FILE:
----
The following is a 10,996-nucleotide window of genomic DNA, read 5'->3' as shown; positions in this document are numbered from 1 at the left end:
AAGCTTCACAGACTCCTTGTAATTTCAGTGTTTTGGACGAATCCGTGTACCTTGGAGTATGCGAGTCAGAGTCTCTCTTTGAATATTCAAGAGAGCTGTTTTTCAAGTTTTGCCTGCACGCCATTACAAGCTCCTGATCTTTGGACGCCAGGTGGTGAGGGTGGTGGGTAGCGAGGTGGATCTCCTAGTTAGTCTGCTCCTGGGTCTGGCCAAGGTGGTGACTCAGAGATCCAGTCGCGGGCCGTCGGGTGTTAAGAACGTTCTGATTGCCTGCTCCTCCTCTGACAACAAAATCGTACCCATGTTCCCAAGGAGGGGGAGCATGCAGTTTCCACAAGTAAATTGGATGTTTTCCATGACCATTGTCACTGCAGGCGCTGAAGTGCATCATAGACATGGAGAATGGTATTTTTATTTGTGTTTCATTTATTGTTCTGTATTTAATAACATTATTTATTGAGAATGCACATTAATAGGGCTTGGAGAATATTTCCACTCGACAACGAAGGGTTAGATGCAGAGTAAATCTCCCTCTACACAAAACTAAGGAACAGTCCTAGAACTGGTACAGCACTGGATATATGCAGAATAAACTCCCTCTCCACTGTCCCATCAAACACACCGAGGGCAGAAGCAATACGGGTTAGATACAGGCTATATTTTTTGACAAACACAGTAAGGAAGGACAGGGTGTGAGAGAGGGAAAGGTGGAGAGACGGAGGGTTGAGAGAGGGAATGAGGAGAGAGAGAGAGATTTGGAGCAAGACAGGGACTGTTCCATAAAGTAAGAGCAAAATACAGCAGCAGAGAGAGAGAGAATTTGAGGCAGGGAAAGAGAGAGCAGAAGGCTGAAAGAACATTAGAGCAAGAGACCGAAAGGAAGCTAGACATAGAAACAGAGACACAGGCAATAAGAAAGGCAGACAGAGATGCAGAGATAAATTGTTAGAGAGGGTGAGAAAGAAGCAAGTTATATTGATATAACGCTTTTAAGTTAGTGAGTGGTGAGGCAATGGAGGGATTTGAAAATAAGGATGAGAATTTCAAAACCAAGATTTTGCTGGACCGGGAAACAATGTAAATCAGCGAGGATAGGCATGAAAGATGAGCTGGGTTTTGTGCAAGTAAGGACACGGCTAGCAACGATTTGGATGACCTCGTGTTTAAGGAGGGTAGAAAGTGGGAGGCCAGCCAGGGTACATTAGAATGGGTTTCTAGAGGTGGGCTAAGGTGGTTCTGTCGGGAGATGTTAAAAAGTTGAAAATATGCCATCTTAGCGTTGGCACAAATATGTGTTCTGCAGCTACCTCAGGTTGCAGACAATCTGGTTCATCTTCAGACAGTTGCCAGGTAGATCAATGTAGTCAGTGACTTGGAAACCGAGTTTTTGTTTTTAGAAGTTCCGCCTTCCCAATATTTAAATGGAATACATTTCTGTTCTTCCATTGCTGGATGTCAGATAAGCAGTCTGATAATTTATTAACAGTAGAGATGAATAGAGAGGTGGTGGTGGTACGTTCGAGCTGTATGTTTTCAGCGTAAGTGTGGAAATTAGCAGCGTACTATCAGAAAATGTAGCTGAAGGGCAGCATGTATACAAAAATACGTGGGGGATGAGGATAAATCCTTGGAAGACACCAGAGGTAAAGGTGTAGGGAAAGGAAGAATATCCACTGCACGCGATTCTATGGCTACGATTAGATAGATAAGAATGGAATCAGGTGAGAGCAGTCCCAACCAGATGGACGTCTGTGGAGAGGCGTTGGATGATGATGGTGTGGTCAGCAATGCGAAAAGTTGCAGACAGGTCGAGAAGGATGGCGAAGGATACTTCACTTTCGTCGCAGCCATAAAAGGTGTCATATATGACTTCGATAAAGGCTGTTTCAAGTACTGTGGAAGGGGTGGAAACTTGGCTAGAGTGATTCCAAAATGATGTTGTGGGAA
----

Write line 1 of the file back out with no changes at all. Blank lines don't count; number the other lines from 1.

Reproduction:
The following is a 10,996-nucleotide window of genomic DNA, read 5'->3' as shown; positions in this document are numbered from 1 at the left end: